In addition, we found a strong correlation between CD8A and TIGIT in PDS (Fig. 4E). This may further provide a rational to explore an additional treatment option in advanced PDS, as TIGIT is currently being investigated as novel immune checkpoint in clinical trials (23).

In summary, we performed the first comprehensive characterization of PDS and found that these tumors have an extremely high mutational load. Our analyses revealed a strong indication that PDS shows a fibroblastic differentiation with PDGFRB as a specific linage-specific marker. Furthermore, PDS showed a high susceptibility to immune checkpoint blockade, which is supported by the treatment response to an anti–PD-1 antibody (pembrolizumab) in three cases. Finally, our results pinpoint TIGIT as a potential novel target to treat advanced-stage PDS.

H.C. Reinhardt reports grants from Deutsche Forschungsgemeinschaft and German Ministry for Education and Research during the conduct of the study. No potential conflicts of interest were disclosed by the other authors.

S. Klein: Conceptualization, resources, data curation, software, formal analysis, supervision, funding acquisition, validation, investigation, visualization, methodology, writing-original draft, project administration, writing-review and editing. A. Quaas: Conceptualization, formal analysis, investigation, methodology, writing-original draft. K.-W. Noh: Formal analysis, validation. M. Cartolano: Data curation, software. N. Abedpour: Data curation, software, formal analysis. C. Mauch: Conceptualization, investigation. J. Quantius: Data curation, investigation. H.C. Reinhardt: Resources, writing-original draft. R. Buettner: Conceptualization, formal analysis, supervision, project administration. M. Peifer: Conceptualization, resources, data curation, software, formal analysis, supervision, investigation, visualization, methodology, writing-original draft, writing-review and editing. D. Helbig: Conceptualization, validation, writing-original draft.

We thank Wiebke Jeske and Susann Zupp for technical assistance performing the TMA and IHA staining.

This work was supported by the Deutsche Forschungsgemeinschaft (DFG, German Research Foundation: SFB829 to D. Helbig and C. Mauch; SFB1399 to M. Peifer, R. Buettner, A. Quaas, and H.C. Reinhardt), the German Cancer Aid (Mildred-Scheel Professorship to M. Peifer), German Ministry for Education and Research (BMBF e:Med program: 01ZX1901 to M. Peifer and H.C. Reinhardt), and the Else Kröner-Fresenius Stiftung (2016_Kolleg.19 to S. Klein).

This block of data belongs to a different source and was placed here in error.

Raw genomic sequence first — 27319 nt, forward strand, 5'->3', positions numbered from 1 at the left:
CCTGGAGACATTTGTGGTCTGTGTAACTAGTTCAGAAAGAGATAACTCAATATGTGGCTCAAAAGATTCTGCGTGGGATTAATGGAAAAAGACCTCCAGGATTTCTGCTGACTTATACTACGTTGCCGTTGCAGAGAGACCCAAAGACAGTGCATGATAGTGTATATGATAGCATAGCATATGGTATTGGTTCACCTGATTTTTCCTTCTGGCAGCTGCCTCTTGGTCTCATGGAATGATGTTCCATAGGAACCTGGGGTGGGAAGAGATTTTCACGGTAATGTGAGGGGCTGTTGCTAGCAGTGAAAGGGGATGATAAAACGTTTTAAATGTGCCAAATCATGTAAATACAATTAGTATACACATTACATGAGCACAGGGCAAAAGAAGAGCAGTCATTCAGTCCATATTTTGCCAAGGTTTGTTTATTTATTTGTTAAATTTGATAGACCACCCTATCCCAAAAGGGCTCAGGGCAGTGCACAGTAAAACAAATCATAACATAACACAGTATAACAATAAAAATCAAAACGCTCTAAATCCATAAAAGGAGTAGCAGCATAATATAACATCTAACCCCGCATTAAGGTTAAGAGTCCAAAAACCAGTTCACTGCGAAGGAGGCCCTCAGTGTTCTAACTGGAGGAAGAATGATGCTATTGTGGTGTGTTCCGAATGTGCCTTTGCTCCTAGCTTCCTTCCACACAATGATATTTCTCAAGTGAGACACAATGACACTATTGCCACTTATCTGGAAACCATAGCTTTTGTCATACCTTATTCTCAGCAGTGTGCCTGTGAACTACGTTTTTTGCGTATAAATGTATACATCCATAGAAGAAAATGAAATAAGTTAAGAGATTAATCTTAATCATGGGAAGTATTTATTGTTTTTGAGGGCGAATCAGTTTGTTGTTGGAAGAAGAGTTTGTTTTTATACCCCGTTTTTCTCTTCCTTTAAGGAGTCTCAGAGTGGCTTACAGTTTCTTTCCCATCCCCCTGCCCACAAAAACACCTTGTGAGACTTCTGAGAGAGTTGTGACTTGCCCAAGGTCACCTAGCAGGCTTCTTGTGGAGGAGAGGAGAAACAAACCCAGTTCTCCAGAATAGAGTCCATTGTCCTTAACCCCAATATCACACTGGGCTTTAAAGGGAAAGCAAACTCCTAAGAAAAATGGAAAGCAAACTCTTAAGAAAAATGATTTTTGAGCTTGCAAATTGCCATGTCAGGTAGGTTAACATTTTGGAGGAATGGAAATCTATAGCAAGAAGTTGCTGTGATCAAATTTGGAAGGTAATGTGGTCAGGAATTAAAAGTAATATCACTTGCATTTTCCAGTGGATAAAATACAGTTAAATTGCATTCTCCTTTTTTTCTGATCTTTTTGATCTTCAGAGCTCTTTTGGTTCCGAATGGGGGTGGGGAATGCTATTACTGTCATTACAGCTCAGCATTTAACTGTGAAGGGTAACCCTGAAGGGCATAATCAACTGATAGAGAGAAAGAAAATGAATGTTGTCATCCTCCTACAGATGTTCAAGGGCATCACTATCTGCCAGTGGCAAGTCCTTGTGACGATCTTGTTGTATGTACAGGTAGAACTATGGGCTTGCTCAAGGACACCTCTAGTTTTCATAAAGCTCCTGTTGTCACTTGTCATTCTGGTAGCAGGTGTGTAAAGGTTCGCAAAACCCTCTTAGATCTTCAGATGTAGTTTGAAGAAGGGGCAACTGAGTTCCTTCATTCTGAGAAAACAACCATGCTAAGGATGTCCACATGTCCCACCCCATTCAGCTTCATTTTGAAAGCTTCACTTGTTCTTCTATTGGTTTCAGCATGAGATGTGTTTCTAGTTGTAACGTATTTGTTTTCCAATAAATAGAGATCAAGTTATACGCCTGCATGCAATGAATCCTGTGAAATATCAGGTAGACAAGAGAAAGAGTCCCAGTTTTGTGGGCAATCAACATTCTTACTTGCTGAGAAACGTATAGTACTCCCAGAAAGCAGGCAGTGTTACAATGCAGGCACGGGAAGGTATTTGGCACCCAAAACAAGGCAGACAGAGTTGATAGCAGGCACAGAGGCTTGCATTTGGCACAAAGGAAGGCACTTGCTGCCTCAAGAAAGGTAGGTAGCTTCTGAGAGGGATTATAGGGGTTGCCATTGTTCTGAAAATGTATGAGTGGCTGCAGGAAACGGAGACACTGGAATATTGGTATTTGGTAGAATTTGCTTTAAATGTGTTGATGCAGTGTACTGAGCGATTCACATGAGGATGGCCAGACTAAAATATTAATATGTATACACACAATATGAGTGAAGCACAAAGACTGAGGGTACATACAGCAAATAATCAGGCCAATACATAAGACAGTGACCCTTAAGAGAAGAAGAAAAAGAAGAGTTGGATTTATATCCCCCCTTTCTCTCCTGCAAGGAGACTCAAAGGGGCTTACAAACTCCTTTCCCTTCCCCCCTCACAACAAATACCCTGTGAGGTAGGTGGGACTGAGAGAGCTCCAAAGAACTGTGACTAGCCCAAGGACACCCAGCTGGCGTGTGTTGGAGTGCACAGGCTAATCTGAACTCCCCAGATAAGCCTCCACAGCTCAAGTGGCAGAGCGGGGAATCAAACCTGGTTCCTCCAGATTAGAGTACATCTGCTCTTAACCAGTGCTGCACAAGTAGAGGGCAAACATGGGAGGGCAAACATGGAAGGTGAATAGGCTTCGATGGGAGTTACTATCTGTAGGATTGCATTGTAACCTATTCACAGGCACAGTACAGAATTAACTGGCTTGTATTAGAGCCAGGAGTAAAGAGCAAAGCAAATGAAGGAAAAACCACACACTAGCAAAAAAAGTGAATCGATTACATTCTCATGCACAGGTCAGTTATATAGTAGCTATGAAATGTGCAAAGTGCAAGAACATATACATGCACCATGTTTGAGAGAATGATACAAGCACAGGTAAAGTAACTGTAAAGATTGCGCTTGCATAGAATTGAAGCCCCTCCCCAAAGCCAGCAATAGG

The costs of publication of this article were defrayed in part by the payment of page charges. This article must therefore be hereby marked advertisement in accordance with 18 U.S.C. Section 1734 solely to indicate this fact.

1.
Miller
K
,
Goodlad
JR
,
Brenn
T
. 
Pleomorphic dermal sarcoma: adverse histologic features predict aggressive behavior and allow distinction from atypical fibroxanthoma
.
Am J Surg Pathol
2012
;
36
:
1317
26
.
2.
Persa
OD
,
Loquai
C
,
Wobser
M
,
Baltaci
M
,
Dengler
S
,
Kreuter
A
, et al
Extended surgical safety margins and ulceration are associated with an improved prognosis in pleomorphic dermal sarcomas
.
J Eur Acad Dermatol Venereol
2019
;
33
:
1577
80
.
3.
Tardio
JC
,
Pinedo
F
,
Aramburu
JA
,
Suarez-Massa
D
,
Pampin
A
,
Requena
L
, et al
Pleomorphic dermal sarcoma: a more aggressive neoplasm than previously estimated
.
J Cutan Pathol
2016
;
43
:
101
12
.
4.
Mentzel
T
,
Requena
L
,
Brenn
T
. 
Atypical fibroxanthoma revisited
.
Surg Pathol Clin
2017
;
10
:
319
35
.
5.
Lai
K
,
Harwood
CA
,
Purdie
KJ
,
Proby
CM
,
Leigh
IM
,
Ravi
N
, et al
Genomic analysis of atypical fibroxanthoma
.
PLoS One
2017
;
12
:
e0188272
.
6.
Koelsche
C
,
Stichel
D
,
Griewank
KG
,
Schrimpf
D
,
Reuss
DE
,
Bewerunge-Hudler
M
, et al
Genome-wide methylation profiling and copy number analysis in atypical fibroxanthomas and pleomorphic dermal sarcomas indicate a similar molecular phenotype
.
Clin Sarcoma Res
2019
;
9
:
2
.
7.
Brantsch
KD
,
Meisner
C
,
Schonfisch
B
,
Trilling
B
,
Wehner-Caroli
J
,
Rocken
M
, et al
Analysis of risk factors determining prognosis of cutaneous squamous-cell carcinoma: a prospective study
.
Lancet Oncol
2008
;
9
:
713
20
.
8.
Schmults
CD
,
Karia
PS
,
Carter
JB
,
Han
J
,
Qureshi
AA
. 
Factors predictive of recurrence and death from cutaneous squamous cell carcinoma: a 10-year, single-institution cohort study
.
JAMA Dermatol
2013
;
149
:
541
7
.
9.
Griewank
KG
,
Schilling
B
,
Murali
R
,
Bielefeld
N
,
Schwamborn
M
,
Sucker
A
, et al
TERT promoter mutations are frequent in atypical fibroxanthomas and pleomorphic dermal sarcomas
.
Mod Pathol
2014
;
27
:
502
8
.
10.
Griewank
KG
,
Wiesner
T
,
Murali
R
,
Pischler
C
,
Muller
H
,
Koelsche
C
, et al
Atypical fibroxanthoma and pleomorphic dermal sarcoma harbor frequent NOTCH1/2 and FAT1 mutations and similar DNA copy number alteration profiles
.
Mod Pathol
2018
;
31
:
418
28
.
11.
Alexandrov
LB
,
Kim
J
,
Haradhvala
NJ
,
Huang
MN
,
Tian Ng
AW
,
Wu
Y
, et al
The repertoire of mutational signatures in human cancer
.
Nature
2020
;
578
:
94
101
.
12.
Herling
CD
,
Abedpour
N
,
Weiss
J
,
Schmitt
A
,
Jachimowicz
RD
,
Merkel
O
, et al
Clonal dynamics towards the development of venetoclax resistance in chronic lymphocytic leukemia
.
Nat Commun
2018
;
9
:
727
.
13.
Cun
Y
,